In the build-up to the Athens conference it would have been possible to overlook the fact that the Greek Minister of Culture, Mihalis Liapis, was in Manhattan for the opening of a new exhibition, "From the Land of the Labyrinth: Minoan Crete, 3000 – 1100 B.C." at the Alexander S. Onassis Public Benefit Foundation in Manhattan (Brenda Smily, "Minoan Artifacts Land in Manhattan", New York Sun, February 28, 2008). The exhibition opened last Thursday ("Liapis officially inaugurates Minoan exhibition in New York", Athens News Agency, March 13, 2008).

As far as I know there is nothing controversial about this loan exhibition which is drawn from at least seven archaeological museums on Crete. Indeed such exhibitions are the way to present cultural objects to a wider public.

But there was something intriguing about the opening. Among the guests was "former prime minister and honorary president of the ruling New Democracy (ND) party Constantine Mitsotakis". (ND presently holds power under prime minister Costas Karamanlis.)

Mitsotakis is an interesting guest as he is known to have a strong interest in Cretan antiquities. Let me quote from Nikos Konstandaras ("Government Accuses Former Premier Of Collecting Stolen Antiquities", AP, January 18, 1994):
Mitsotakis, who was premier from April 1990 until October 1993, has one of the nation's largest private antiquities collections, with more than 1,000 items. Many of the pieces come from the island of Crete's Minoan civilization ...
How could such a collection have been formed?

Mitsotakis no longer holds the pieces. As Eddie Koch explained (Eddie Koch, "Deputy police chief arrested in art theft scandal", IPS, November 4, 1993):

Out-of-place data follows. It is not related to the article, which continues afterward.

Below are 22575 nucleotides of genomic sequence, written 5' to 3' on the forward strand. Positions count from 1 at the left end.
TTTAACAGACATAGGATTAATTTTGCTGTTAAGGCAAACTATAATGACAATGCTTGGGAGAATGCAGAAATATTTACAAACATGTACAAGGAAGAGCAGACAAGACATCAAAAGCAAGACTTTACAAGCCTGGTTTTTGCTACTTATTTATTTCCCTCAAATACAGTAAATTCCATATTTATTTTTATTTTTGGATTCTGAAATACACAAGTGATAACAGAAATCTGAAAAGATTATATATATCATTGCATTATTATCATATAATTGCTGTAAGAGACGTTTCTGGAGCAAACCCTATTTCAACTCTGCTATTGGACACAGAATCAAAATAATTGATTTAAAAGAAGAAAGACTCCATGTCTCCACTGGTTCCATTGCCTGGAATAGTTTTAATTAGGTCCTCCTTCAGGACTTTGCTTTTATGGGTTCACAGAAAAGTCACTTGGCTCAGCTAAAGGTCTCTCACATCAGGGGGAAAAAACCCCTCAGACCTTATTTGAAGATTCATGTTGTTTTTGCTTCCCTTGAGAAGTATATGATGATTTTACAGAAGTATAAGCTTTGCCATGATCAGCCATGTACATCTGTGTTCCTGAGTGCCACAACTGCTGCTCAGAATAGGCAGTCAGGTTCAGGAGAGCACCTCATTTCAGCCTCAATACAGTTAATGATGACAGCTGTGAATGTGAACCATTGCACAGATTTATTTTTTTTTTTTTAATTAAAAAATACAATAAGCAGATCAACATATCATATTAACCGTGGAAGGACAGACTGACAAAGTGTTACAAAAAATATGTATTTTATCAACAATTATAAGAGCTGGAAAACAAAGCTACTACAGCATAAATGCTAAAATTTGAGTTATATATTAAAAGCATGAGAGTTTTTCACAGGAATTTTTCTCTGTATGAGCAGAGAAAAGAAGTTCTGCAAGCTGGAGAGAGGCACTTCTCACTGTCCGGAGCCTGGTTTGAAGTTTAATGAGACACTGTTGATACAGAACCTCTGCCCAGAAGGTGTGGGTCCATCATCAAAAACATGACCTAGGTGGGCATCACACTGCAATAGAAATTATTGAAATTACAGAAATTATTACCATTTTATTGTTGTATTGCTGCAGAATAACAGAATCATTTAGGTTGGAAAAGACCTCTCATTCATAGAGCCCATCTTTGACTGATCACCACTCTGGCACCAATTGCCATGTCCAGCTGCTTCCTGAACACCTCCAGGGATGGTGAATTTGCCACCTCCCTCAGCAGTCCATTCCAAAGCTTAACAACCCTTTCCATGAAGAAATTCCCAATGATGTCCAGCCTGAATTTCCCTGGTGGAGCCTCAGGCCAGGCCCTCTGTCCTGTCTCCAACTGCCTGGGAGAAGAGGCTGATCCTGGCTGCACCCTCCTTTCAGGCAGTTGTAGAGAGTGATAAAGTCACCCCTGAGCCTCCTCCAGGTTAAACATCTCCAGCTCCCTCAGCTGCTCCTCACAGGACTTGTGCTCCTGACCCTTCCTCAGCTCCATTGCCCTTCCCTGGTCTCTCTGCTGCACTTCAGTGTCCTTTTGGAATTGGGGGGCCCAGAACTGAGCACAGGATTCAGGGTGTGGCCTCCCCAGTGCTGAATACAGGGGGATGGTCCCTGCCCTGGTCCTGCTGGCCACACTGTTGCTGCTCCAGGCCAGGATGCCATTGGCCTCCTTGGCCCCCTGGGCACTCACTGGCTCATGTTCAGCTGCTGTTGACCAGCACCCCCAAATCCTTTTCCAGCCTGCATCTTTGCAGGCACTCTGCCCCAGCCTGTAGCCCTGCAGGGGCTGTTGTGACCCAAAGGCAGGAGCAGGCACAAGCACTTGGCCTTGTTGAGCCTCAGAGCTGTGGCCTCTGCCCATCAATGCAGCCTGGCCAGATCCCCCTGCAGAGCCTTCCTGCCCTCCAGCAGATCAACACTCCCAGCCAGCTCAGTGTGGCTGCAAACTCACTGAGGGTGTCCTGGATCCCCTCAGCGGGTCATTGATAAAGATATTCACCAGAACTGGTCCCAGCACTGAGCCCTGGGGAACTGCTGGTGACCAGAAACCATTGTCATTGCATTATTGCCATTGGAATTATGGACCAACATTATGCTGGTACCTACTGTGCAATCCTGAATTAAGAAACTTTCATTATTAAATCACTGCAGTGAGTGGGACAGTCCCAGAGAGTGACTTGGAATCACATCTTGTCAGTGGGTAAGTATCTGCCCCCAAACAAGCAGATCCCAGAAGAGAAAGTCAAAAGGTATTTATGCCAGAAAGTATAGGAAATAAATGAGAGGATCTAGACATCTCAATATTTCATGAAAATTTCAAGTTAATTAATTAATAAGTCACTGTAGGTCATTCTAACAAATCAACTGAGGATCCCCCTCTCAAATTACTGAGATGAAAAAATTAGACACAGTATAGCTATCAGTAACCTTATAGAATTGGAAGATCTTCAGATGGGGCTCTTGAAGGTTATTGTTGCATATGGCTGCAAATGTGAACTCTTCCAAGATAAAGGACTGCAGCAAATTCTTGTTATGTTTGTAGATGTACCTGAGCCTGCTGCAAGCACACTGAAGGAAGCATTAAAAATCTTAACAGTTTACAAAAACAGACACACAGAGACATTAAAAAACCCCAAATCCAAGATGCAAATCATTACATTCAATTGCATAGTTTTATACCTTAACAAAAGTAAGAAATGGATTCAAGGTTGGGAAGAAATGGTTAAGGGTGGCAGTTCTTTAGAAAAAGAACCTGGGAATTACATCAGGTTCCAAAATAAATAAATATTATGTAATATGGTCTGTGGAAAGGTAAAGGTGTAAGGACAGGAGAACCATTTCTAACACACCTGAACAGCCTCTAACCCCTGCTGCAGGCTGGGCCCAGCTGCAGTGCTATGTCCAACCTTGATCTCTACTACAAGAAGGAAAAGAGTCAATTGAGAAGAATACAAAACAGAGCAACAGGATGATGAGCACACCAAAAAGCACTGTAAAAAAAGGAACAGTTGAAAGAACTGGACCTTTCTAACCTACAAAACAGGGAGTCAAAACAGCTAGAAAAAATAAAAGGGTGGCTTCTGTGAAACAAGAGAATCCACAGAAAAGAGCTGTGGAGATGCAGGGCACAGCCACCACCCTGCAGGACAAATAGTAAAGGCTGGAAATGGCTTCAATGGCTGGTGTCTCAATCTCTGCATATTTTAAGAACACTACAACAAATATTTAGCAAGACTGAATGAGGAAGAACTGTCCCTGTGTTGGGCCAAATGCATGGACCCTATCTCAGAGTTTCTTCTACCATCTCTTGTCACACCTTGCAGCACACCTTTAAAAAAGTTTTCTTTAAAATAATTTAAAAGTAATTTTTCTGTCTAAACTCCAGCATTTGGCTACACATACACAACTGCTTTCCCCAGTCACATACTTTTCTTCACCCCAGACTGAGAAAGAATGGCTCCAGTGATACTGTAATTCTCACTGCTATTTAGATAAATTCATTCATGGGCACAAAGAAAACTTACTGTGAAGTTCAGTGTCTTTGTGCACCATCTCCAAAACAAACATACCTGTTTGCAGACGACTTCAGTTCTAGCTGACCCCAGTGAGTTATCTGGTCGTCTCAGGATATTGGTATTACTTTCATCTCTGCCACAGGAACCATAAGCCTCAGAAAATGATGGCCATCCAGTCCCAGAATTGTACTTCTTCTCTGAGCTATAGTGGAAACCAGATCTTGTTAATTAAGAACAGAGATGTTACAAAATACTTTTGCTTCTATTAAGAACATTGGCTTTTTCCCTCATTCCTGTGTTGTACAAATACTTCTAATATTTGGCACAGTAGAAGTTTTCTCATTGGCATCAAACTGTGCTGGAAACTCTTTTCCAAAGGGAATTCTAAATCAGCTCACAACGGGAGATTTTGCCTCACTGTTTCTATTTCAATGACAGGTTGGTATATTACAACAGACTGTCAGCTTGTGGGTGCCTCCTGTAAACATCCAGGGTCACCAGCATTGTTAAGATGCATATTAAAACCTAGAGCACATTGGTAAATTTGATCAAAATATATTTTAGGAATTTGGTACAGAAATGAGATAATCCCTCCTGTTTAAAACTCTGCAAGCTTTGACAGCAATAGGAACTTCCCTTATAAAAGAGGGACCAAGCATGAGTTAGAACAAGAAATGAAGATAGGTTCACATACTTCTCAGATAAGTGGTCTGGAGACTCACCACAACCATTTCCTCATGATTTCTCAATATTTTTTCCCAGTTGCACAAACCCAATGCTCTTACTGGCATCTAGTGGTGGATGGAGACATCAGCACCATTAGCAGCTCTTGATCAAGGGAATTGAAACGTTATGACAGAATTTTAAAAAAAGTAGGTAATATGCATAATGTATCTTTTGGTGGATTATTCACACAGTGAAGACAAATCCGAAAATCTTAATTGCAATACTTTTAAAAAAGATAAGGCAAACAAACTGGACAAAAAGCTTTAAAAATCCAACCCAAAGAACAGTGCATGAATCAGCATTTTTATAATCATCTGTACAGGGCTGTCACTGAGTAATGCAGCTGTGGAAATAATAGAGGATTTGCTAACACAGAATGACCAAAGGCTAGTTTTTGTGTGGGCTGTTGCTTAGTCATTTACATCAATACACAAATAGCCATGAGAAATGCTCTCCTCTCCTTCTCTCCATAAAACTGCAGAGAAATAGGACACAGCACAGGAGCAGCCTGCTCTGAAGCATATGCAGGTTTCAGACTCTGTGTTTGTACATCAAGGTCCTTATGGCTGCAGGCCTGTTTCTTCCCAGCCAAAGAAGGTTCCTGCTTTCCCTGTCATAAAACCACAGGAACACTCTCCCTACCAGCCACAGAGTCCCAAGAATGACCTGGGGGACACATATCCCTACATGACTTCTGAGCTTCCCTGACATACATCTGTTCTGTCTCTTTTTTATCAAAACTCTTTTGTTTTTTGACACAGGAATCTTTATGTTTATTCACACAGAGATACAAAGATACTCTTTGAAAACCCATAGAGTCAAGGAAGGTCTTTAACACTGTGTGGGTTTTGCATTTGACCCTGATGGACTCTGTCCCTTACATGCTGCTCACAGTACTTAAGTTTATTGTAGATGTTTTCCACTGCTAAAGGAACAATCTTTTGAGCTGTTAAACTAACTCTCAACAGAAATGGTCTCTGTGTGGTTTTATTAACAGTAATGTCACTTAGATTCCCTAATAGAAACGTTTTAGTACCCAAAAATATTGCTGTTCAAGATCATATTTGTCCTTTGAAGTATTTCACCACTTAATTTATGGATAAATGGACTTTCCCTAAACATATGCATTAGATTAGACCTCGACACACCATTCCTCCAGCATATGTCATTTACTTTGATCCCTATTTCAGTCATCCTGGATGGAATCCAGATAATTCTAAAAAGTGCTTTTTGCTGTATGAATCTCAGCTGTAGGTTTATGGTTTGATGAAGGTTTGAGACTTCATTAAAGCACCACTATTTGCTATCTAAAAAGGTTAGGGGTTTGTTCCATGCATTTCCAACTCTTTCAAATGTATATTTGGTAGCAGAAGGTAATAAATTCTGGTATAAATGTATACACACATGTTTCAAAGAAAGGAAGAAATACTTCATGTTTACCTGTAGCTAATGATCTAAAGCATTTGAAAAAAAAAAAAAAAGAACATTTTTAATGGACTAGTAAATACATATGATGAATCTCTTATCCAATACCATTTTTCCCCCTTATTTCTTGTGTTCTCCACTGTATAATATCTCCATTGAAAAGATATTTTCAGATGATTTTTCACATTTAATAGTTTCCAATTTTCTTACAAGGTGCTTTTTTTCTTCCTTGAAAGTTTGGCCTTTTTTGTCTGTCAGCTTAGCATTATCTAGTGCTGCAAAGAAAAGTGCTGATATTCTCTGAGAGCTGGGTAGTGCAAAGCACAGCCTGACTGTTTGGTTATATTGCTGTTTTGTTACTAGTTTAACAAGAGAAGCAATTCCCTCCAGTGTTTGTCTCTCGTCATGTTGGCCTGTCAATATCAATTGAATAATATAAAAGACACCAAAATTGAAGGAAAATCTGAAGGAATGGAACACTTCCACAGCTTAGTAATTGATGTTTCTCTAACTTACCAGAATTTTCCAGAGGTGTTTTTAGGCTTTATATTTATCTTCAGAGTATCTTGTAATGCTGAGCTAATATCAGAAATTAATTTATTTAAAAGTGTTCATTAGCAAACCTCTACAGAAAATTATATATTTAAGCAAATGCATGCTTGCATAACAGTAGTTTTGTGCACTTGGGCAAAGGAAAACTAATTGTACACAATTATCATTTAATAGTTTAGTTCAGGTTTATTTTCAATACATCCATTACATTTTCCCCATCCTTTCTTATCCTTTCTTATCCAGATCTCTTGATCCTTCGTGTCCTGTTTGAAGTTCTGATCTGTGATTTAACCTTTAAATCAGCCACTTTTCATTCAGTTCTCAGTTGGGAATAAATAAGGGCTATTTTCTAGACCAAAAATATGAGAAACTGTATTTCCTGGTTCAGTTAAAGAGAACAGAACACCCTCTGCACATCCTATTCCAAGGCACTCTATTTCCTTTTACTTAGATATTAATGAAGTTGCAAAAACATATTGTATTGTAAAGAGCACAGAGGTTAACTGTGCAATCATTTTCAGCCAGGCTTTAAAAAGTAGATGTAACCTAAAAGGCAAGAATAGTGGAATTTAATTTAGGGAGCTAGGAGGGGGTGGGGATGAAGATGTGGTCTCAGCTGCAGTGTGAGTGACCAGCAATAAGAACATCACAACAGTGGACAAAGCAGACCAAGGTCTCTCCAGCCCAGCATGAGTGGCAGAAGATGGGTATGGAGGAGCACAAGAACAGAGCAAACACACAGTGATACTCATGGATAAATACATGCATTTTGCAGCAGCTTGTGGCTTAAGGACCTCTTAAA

Last year Mitsotakis caused a national scandal when he admitted he had informally amassed a large collection of classical works from sites around his home town in Crete. The rumpus died down after he donated the treasures to the state.

The former prime minister's collection became an issue during last month's elections with opposition parties claiming that Mitsotakis -- who had appointed his daughter, Dora Bakoyanni, as Minister of Culture -- lacked the will to implement laws designed to stem the illegal trade.
The case did not come to anything ("Fresh development in case of prime minister's artefacts", AFP, March 15, 1994):
A Greek magistrate investigating the origin of antiquities belonging to former prime minister Constantine Mitsotakis opened a prosecution case Tuesday against "persons" implicated in unauthorised archeological digs in Crete, a judicial source said.

The prosecutor in Canea north-eastern Crete said he had ordered legal authorities in that town and in Heraklion to open proceedings against persons involved in looting from Minoan and other ancient tombs on the island, the same sources said.

The late Greek culture minister Melina Mercouri, who died on March 6, sent an archaeologists' report in January to the same prosecutor which stated that at least 62 of the 1,081 objects in Mitsotakis's private collection were the fruit of looting from ancient Cretan tombs.

Mitsotakis has always denied any wrongdoing and maintained that his entire collection was legally acquired.

He argues that on two occasions in 1991 and 1993 Greek justice decided there was no case against him. Mitsotakis was prime minister at the time.
What does "legally acquired" mean? (See "Leiden and the Cuirass" for an exploration of the phrase.)

Liapis needs to realise that the big issue, as Melina Mercouri so wisely recognised, is the destruction of unknown archaeological sites (especially cemeteries) to feed the antiquities market.

I leave the last question and comment to Alan Cowell ("Athens Journal; Under Acropolis, Art Meets Politics, Explosively", New York Times, February 4, 1994) who reviewed the political implications of the case:
how can ancient treasures be protected from exploitation by the few and be used for the benefit of all?

The question is all the more pertinent in Greece in light of a 60-year-old law, initially intended to prevent foreigners from stripping the land of its archeological assets, that permits licensed Greek collectors like Mr. Mitsotakis and many others to declare their collections to the authorities without saying how they came by them.
Does that help to focus the issues?